Good Reading : July 2007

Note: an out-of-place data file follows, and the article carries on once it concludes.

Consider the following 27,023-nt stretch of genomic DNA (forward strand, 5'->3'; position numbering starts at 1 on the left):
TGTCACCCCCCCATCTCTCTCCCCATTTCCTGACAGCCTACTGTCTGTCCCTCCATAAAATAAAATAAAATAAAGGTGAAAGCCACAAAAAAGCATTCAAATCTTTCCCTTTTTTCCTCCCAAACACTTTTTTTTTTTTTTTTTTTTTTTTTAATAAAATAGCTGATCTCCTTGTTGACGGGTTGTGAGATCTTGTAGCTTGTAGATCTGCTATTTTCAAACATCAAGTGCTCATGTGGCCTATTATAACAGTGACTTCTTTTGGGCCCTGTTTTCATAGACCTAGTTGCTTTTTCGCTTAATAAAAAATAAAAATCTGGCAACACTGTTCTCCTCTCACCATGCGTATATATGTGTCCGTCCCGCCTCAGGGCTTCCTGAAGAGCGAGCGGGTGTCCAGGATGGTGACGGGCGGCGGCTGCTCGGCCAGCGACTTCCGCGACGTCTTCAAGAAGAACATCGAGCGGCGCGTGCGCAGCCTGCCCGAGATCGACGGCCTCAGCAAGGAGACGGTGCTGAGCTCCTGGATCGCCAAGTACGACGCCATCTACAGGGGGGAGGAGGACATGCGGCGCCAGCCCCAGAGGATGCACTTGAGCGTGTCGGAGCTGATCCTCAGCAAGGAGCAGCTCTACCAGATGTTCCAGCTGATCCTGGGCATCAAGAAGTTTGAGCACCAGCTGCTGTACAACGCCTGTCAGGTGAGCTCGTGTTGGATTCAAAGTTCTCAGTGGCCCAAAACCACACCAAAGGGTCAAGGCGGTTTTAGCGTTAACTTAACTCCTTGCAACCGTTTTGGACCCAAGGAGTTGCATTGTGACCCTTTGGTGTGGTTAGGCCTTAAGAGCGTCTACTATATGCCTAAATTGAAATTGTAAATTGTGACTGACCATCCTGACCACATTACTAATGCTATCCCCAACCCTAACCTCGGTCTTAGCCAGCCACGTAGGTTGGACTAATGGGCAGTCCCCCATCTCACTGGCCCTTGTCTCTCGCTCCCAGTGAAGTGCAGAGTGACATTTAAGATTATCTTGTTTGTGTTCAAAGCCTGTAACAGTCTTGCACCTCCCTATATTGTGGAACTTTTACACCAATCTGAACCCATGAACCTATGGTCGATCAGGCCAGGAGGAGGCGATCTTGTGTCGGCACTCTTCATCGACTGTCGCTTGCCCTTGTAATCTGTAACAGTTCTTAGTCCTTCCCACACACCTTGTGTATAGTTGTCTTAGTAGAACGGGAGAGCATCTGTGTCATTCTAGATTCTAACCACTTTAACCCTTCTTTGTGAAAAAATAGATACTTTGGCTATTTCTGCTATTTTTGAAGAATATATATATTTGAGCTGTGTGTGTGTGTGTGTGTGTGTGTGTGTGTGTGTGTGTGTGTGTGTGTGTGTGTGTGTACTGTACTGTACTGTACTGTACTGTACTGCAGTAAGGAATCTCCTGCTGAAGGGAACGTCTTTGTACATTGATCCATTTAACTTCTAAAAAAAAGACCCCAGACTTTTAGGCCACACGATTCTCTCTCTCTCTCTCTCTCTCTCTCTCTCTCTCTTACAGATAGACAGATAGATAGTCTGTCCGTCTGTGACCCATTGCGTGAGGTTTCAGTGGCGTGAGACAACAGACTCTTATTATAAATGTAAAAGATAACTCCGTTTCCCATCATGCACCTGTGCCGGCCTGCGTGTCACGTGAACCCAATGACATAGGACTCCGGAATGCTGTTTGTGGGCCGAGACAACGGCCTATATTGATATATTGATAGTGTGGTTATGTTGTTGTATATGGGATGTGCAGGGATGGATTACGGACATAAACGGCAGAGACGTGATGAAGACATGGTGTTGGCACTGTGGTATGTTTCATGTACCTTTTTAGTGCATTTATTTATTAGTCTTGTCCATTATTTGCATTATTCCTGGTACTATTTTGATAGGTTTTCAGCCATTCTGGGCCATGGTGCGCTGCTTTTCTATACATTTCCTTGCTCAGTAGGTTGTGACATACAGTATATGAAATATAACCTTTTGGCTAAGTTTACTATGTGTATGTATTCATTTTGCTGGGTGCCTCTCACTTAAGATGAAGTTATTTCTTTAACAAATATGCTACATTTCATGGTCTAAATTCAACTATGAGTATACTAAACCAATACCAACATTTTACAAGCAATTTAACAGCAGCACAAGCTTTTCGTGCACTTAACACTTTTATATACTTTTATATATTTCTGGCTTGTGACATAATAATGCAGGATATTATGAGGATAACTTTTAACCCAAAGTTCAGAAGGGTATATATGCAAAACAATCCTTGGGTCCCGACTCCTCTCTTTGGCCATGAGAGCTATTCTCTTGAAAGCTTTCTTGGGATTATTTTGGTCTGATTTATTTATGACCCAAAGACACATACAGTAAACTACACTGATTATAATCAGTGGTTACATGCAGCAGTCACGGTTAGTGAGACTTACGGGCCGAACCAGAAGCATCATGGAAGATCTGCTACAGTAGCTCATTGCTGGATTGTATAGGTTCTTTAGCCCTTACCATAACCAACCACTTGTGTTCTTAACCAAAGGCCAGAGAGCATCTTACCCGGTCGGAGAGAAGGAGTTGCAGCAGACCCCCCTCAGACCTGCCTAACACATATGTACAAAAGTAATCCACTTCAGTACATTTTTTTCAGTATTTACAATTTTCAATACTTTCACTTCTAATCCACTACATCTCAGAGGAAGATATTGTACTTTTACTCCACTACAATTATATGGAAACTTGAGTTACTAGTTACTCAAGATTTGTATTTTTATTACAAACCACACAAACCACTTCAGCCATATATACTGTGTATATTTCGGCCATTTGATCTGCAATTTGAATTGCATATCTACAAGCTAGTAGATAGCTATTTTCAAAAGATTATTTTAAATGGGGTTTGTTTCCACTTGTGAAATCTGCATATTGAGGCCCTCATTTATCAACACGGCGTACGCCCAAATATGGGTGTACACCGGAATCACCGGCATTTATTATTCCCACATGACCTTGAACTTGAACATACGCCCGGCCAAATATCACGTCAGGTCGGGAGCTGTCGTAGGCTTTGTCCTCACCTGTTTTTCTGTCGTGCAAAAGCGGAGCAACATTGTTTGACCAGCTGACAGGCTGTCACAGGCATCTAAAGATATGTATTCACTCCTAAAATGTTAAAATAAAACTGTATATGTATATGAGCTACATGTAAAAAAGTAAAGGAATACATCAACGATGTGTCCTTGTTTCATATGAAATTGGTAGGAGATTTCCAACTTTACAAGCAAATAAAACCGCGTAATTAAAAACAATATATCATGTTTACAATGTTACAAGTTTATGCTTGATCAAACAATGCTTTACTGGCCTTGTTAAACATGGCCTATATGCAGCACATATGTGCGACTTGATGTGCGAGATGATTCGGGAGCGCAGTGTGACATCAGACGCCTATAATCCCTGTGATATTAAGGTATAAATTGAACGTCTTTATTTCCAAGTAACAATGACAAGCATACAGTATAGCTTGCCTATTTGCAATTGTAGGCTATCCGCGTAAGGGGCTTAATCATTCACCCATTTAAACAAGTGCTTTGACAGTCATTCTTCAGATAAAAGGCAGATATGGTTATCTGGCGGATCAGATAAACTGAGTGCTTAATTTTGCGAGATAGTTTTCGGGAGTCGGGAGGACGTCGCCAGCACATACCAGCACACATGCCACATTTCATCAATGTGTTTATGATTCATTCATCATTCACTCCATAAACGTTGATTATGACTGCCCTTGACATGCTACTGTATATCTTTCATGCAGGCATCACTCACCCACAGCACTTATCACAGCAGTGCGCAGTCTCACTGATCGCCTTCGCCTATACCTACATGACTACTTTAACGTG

JULY 2007 ı goodreading 35 crime fiction word of mouth The Killing Hour Paul Cleave Charlie’s having a complicated week. First, he rescues two distressed damsels from the clutches of Cyris the psychopath. That seems to work out pretty well – until he wakes the next mor ning to discover that they have been mur- dered after all. His shorts are covered in blood, he has a bump on his head and he’s being visited by the dead women’s ghosts. Hmm … He goes to his ex-wife for help. When she’s less than excited at the prospect of being an accessory after the fact, he ties her up, bundles her into the boot of his car and drives out of Christchurch. Hot on his trail is cancer-ridden detective Bill Landry, deter mined not to let Charlie get away with his brutal crime. But, dear readers, is mild- mannered teacher Charlie a killer? Is Cyris the murderous half of his split personality or is he a flesh-and-blood madman? And if so, how’s Charlie going to explain the fleshy contents of the box found on his bed? I haven’t read Cleave’s first book, The Cleaner, but it was well received, ear ning plaudits for its black humour and directness. The Killing Hour seems cut from the same cloth. Cleave’s punchy writing style is a blessed relief from the overblown psychological thrillers of the modern era. Good luck to him. ★★★ Random House $32.95 Reviewed by Guy Mosel Water Like a Stone Deborah Crombie Blended family Duncan Kincaid and his son Kit, Duncan’s partner Gemma and her son Toby, leave London to spend Christmas with the Kincaids senior in Nantwich, Cheshire. But the moment they arrive, a phone call infor ms them that Duncan’s sister Juliet has discovered the mummi- fied body of an infant built into the wall of a barn she is restoring. Duncan – or Superintendent Kincaid of the Yard, as he is better known – sets off to inves- tigate. Meanwhile, on her narrowboat on the Shropshire Union Canal that meanders by the town, for mer social worker Annie Lebow is contemplating the future with her estranged husband Roger when two odd encounters set in motion a series of events that will end in murder. Darkly atmospheric, this highly eadable crime novel is set in part of England not often eatured: brooding, mist- wirled canals and an historic market town with medieval half-timbered buildings, picture-postcard perfect during a snowy Christmas. I hadn’t read any Crombie before, although she appears to be reasonably prolific, with another ten titles listed on the ‘also by’ page. I look forward to reading more of her work. ★★★ Macmillan $32.95 Reviewed by Alison Pressley Jacquot & the Master Martin O’Brien Chief Inspector Daniel Jacquot of the Cavaillon Regional Crime Squad in Provence is called to a luxury hilltop hotel, the Hôtel Grand Monastère des Évêque, where one of the guests appears to be missing, her bed a mess of bloodstains but no body in sight. The hotel guests are an inter- esting mix: a party of aspiring painters, mostly American, a couple of smooth French busi- nessmen, and two film industry luminaries: an actress on the brink of stardom and an award-winning documentary maker. And in the tower of the hotel precinct lurks, like a spider in a web, one of the last remaining old masters of French painting,Vilotte, once friend of Dufy, Bonnard, Dali, Matisse. Most of the hotel guests are there to inveigle their way into his presence – but Vilotte nurses a deep, dark secret, one that is about to manifest itself again in a very brutal way. Then the weather sets in, the road is washed away, and the hotel guests are stuck, like sheep in a pen, as not one but two bodies are discovered. A pleasantly ldfashioned, atmospheric whodunnit, this, with a ood sense of place, a entle romance, and some mouthwatering descriptions of fine Provençal fare in the hotel dining room. ★★★ Headline $32.95 Reviewed by Roz Everett www.goodreadingmagazine.com Find a bookshop that stocks the books YOU LIKE TO READ! Find out what book events are HAPPENING NEAR YOU! Let us help you find an OUT-OF-PRINT BOOK! SIGN UP FOR OUR FREE E-NEWSLETTER!